Sign In / Sign Out
Navigation for Entire University
- ASU Home
- My ASU
- Colleges and Schools
- Map and Locations
Join the Institute for Humanities Research for "Non-Binary Post/Colonialisms," a discussion with Professor Laura Chrisman, a Nancy K. Ketcham Endowed Chair in the Department of English at the University of Washington.
Colonialism and its aftermaths are often construed in terms of a binary. Consider, for example, the title of Albert Memmi’s foundational 1957 "The Colonizer and the Colonized," or his 2006 "Decolonization and the Decolonized." Yet when the intricacies of populations are considered more thoroughly, this binary frequently breaks down into fractals along a broad gradient of power and oppression. As Memmi himself points out, the colonized’s access to power is not limited equally; indeed, certain groups “identif[y] as much with the colonizers as with the colonized.” Further, geo-political shifts over time can precipitate structural, albeit sometimes subtle, changes in power dynamics such that the colonizers also become colonized, or the colonized also colonizers.
Think, for example, of the “Dutch” — or “Boers” — in South Africa, of Ireland’s participation in Britain’s imperial project, or of many liberation movements and post-independence nations in which, as Frantz Fanon points out in "The Wretched of the Earth" (1961), the newly empowered indigenous bourgeoisie, failing to liberate the masses, effectively takes the role of the colonizer. One of the “pitfalls of national consciousness,” as Fanon terms it, this form of colonization can occur not only along class, but also along religious and ethnic lines.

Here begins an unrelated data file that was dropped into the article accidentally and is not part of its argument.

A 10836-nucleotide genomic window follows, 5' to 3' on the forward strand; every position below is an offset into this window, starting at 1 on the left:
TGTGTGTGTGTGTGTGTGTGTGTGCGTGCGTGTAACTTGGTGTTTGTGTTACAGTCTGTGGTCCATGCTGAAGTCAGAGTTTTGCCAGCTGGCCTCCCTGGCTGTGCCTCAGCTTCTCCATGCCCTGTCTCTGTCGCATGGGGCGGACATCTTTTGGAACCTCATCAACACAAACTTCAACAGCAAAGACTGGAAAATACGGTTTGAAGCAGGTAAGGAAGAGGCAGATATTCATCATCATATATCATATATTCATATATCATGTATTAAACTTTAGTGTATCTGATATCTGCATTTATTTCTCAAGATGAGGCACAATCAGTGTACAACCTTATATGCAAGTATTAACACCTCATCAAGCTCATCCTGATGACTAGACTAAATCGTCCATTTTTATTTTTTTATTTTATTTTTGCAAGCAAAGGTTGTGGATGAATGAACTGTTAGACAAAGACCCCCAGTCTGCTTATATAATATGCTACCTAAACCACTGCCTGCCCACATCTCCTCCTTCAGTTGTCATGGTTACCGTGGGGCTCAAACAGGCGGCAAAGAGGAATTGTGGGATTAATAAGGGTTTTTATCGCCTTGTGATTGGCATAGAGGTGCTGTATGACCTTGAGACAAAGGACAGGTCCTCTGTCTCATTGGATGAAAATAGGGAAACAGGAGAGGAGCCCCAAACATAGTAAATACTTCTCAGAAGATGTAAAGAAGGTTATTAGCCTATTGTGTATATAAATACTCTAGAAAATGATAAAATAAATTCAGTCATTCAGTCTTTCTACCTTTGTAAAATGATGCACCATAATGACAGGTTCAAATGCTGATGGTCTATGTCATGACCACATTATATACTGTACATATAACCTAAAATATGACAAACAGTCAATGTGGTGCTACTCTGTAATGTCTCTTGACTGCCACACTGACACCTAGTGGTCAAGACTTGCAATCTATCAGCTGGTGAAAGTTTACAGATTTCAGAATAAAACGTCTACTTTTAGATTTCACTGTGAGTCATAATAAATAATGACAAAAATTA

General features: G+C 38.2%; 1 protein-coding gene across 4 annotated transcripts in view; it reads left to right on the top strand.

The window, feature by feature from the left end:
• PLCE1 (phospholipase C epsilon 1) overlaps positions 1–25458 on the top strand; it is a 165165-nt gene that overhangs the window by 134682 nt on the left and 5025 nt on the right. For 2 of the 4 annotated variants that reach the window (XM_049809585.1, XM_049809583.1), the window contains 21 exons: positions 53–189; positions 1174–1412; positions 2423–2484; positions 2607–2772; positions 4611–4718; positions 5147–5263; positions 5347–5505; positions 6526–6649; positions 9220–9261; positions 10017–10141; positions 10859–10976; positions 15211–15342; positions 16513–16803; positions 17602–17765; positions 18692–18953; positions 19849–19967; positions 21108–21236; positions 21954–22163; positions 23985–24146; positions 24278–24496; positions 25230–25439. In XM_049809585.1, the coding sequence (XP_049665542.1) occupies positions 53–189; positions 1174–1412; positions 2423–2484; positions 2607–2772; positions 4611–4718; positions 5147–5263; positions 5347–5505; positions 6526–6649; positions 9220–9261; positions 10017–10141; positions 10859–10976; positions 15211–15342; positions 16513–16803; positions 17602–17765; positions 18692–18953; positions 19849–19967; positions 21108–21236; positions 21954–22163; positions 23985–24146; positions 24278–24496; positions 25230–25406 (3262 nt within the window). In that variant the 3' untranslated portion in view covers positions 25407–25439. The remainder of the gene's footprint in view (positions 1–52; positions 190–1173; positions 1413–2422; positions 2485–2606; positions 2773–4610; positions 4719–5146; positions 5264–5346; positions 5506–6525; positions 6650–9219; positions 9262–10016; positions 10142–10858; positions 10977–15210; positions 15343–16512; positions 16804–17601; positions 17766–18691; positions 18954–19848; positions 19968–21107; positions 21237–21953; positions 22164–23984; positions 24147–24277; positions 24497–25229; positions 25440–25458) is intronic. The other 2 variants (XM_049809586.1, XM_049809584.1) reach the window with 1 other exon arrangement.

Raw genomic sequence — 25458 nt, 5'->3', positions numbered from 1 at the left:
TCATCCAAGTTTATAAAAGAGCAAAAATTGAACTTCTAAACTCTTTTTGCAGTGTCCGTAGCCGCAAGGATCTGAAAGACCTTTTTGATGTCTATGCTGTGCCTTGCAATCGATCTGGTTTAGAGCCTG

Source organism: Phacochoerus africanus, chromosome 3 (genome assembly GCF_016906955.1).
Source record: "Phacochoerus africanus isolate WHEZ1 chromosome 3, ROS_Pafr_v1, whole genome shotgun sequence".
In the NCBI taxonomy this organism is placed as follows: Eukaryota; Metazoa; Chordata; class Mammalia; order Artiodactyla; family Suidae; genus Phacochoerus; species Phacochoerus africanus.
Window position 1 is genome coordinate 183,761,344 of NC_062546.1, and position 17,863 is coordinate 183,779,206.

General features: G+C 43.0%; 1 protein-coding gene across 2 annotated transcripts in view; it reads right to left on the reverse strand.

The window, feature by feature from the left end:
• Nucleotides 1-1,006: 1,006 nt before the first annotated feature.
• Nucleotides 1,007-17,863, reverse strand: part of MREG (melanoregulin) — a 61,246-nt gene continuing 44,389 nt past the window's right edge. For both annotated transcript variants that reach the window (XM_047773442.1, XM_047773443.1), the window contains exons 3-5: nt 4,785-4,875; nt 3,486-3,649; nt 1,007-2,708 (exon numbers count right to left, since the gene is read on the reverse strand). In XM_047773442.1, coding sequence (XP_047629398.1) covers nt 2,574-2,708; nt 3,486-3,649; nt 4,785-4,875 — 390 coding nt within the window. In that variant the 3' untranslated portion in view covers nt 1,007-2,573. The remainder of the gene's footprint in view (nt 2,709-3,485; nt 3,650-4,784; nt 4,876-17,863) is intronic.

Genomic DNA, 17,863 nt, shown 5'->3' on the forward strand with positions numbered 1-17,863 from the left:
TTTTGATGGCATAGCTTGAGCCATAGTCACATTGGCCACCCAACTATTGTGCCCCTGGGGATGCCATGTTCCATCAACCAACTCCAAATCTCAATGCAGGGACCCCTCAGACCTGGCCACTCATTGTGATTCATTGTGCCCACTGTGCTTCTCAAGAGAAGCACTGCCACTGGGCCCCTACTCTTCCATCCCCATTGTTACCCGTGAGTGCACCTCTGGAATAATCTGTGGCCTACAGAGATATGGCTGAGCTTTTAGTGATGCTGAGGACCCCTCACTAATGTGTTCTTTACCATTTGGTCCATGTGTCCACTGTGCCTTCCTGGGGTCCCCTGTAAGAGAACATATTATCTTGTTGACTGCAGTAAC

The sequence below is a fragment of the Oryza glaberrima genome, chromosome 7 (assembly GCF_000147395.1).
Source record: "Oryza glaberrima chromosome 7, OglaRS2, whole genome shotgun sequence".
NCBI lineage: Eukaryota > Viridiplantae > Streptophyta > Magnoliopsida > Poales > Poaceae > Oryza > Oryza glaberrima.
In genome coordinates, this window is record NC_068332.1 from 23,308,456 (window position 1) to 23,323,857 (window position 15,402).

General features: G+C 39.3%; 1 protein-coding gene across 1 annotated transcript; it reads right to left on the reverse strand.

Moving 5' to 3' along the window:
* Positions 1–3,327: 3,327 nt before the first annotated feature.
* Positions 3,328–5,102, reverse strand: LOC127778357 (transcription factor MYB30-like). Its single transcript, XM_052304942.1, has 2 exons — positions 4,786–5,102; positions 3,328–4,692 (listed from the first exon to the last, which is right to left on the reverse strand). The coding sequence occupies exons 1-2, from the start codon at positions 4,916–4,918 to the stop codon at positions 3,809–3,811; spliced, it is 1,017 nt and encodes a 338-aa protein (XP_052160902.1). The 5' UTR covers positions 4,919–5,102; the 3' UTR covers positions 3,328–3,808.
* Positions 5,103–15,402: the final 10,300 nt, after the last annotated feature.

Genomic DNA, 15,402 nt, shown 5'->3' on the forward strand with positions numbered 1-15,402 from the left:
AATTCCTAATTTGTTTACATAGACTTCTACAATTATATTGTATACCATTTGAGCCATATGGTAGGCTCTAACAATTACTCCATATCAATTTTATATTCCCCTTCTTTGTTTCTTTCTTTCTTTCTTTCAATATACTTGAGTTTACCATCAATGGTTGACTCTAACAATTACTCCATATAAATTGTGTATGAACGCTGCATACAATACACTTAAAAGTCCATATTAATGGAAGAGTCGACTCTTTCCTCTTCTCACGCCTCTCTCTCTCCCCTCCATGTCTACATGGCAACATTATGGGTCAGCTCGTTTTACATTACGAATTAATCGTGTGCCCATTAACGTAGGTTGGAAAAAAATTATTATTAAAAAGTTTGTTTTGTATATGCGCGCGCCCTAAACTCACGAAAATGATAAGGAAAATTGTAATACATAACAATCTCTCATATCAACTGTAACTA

Taking into account, then, plural and fluid subjectivities and systems, how might we rethink the colonial, the post-colonial, and the de-colonial? When, if ever, are binaristic modes of historicizing, analyzing and theorizing helpful? And how can we attend to the multiplicity of lived experience while engendering novel modes of collective resistance and transcendence? These are some of the questions we will be discussing at this event, to which all are invited.
Please RSVP to attend.
Please keep in mind that the Institute for Humanities Research is a peanut-free space.
Later that evening, please join us for Professor Chrisman’s Fletcher Lecture, “African Atlantics and Imperial Culture: Critical Directions Past, Present and Future,” in Memorial Union 236 Mohave. Reception begins at 6 p.m., followed by the lecture, which wraps up at 7:30 p.m. For more information about the Fletcher Lecture, click here or contact Dan Bivona at email@example.com.